What is the Mass? …a Continuing Series

What Is The Mass? A good way to describe the Mass is to say that it is Holy Thursday, Good Friday and Easter Sunday made present today in ritual. It is not merely a meal which reminds us of the Last Supper, or a Passion Play which helps recall Good Friday, or a Sunrise Service which celebrates the Lord’s Resurrection. It is Holy Thursday, Good Friday and Easter Sunday.

The basic “shape” of the ritual of the Mass can be described as a meal. This is not to say it is “just an-other meal” or that we are ignoring the Mass as a sacrifice. Not at all. The point is, the shape of the Mass, even when viewed as sacrifice, is that of a meal. For our purposes, we can be greatly helped in our “walk through” the Mass if we remember this basic “meal shape.”

When friends gather for a meal, they sit and talk; eventually they move to the table, say grace, pass the food and eat and drink, and finally take their leave and go home. On our walk through the Mass we will follow this same map: we will see ritual acts of 1) gathering 2) storytelling 3) meal sharing & 4)commissioning.

Gathering Rites

Coming together, assembling, is at the heart of our Sunday worship.  The reason behind each of the ritual actions of the first part of the Mass can be found in this word: “Gathering.”  The [purpose of these rites is to bring us together into one body, ready to listen and to break bread together.

Greeting

The priest will ask us to begin the Mass with the sign of the cross. again reminding us of Baptism, and will greet us saying, “The Lord be with you.”  You will hear this greeting frequently.  It means many things. Like “goof day” It can also mean both “hello” and “good bye.”  It is both a wish (MAY the Lord be with you) and a profound statement (as you assemble for worship, the Lord IS with you).  It is an ancient biblical greeting.  Boaz returned from Bethlehem (we read in the Book of Ruth 2:4) and said to the reapers, ” And with your spirit!”  The ritual response to this greeting is always the formula “and with your spirit.” by which we return the hello, the good wishes, the statement of faith.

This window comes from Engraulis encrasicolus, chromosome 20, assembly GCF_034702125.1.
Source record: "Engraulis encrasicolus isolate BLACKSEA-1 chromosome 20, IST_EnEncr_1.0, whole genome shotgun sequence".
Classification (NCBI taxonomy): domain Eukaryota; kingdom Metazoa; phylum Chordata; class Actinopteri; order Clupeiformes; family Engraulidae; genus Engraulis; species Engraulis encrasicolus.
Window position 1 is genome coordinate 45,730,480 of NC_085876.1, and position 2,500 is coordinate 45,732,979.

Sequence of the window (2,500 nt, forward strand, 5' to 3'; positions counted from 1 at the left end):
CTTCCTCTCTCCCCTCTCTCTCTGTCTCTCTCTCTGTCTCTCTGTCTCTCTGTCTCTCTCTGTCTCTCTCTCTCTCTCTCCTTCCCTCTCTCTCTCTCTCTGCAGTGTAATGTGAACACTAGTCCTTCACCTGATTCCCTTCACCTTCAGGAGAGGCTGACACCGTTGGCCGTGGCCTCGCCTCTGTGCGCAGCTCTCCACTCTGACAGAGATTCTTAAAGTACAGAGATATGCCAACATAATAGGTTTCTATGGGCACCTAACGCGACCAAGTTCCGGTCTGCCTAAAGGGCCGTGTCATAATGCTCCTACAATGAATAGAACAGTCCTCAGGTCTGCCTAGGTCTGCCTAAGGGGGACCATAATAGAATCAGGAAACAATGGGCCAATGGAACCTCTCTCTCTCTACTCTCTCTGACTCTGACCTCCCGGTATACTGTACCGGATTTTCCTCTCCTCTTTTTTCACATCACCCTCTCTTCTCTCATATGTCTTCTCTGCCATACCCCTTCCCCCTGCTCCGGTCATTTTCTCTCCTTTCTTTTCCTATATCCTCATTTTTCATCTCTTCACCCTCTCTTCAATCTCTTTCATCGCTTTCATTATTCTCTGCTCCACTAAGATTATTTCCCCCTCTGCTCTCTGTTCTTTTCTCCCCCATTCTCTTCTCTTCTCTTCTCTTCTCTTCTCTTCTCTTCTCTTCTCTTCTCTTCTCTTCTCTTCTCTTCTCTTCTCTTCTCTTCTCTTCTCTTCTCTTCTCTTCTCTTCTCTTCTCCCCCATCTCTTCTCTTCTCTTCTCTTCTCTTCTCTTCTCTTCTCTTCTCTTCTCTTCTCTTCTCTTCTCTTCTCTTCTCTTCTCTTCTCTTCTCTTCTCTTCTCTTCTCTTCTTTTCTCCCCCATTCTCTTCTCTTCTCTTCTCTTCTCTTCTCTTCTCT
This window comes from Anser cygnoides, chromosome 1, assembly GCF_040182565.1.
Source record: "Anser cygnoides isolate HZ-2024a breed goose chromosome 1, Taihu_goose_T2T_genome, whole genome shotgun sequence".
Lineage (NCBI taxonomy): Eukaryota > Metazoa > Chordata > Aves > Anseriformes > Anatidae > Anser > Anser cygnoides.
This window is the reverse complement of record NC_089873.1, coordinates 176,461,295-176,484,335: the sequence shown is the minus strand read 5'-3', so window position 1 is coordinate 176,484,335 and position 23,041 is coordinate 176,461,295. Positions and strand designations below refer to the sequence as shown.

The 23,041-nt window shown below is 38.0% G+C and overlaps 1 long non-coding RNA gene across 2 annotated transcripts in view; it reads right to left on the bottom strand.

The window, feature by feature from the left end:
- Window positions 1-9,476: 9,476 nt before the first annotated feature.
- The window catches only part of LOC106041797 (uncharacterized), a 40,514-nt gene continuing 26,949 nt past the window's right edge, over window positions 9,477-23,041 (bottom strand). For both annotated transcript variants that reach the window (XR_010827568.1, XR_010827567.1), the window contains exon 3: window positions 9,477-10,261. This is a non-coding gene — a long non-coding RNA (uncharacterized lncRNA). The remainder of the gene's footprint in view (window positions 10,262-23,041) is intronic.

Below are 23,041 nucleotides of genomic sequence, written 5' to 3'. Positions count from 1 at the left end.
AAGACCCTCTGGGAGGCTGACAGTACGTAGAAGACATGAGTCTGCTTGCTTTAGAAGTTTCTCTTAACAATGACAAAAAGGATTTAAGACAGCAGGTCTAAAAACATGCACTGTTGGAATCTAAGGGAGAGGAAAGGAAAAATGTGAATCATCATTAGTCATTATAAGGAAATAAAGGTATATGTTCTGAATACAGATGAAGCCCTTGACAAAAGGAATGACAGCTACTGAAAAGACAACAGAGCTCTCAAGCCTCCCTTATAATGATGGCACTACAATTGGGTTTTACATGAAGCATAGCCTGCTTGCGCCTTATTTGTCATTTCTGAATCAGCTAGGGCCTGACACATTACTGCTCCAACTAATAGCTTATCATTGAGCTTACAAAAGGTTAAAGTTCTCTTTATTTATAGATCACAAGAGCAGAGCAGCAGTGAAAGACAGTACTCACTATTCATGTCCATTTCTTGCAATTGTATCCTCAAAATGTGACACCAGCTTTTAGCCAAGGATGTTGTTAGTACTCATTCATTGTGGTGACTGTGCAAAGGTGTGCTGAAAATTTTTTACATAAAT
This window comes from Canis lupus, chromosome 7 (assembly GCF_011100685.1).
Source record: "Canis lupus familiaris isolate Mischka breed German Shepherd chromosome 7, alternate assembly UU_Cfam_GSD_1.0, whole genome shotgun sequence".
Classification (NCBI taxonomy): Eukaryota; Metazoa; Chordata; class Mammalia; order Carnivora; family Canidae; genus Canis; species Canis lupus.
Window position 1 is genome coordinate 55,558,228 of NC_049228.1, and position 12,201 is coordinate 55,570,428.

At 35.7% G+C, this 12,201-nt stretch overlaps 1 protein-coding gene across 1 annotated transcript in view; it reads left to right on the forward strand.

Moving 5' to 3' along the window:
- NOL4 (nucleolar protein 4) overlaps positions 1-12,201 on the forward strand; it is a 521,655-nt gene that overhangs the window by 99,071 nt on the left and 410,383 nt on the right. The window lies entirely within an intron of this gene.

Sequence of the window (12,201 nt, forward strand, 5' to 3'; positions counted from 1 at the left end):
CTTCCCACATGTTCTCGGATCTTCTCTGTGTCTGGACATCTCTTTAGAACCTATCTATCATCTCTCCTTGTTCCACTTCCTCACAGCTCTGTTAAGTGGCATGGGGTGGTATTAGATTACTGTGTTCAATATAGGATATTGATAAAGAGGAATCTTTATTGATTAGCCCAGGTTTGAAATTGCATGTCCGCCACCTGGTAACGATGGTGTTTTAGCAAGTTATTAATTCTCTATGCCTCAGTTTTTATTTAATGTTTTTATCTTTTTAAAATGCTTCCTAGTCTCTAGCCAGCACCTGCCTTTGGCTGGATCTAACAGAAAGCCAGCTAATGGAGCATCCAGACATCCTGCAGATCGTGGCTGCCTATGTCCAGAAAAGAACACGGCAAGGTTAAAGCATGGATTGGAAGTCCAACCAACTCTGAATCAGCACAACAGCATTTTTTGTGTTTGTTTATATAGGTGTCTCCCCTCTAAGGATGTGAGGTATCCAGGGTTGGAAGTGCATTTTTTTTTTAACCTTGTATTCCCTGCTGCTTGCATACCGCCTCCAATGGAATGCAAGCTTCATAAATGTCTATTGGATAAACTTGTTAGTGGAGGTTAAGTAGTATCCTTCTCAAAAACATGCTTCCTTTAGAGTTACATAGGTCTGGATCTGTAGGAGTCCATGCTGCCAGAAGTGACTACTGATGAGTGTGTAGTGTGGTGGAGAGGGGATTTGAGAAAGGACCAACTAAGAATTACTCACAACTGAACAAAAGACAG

Greeters

In Our Lady of the Mountains today, there will be someone at the door to gret you as you arrive for Sunday Mass.  We all like to be greeted and welcomed when we gather for a celebration.  If the greeters ( and we all should serve this function for one another) recognize you are new to the Parish, they will give you a special hello and be sure that you have the missalette or hymnal and participation aids necessary to pray well with the assembly.

Use of Water

One of the first things Catholics do when they come to church is dip their right hand in water and make the sign of the cross.  This ritual is a reminder of our baptism:  we are baptized with water and signed with the cross.  At every Mass, we renew the promises of our baptism.  It is baptism that brings us to the Church.

Genuflection

In Medieval Europe. it was a custom to go down on one knee (to genuflect) before a king or person of rank.  This secular mark of honor gradually entered the Church and people began to genuflect to honor the altar and the presence of Christ in the tabernacle before entering the pew.  Today, many people express their reverence with an even older custom and bow to the altar before taking their place.

Posture and Song

When the Mass begins, everyone stands up.  Standing is the traditional posture of the Christian at prayer.  I expresses our attentiveness to the word fo God and our readiness to carry it out.  Often we begin by signing together.  What better way to gather than to unite out thoughts and our voices in common word, rhythm and melody.

Penitential Rite, Gloria

All the other ritual acts of the first part of the Mass are intended to gather us together into a worshiping assembly.  Sometimes we are asked to pause and recall our common need for salvation (the Penitential Rite).  Sometimes the hymn “Glory to God in the Highest” is sung or recited at this point.  The “Gloria” has been a part of the Mass since about the sixth century!  These longer hymns and responses are found in the missalette at your seat.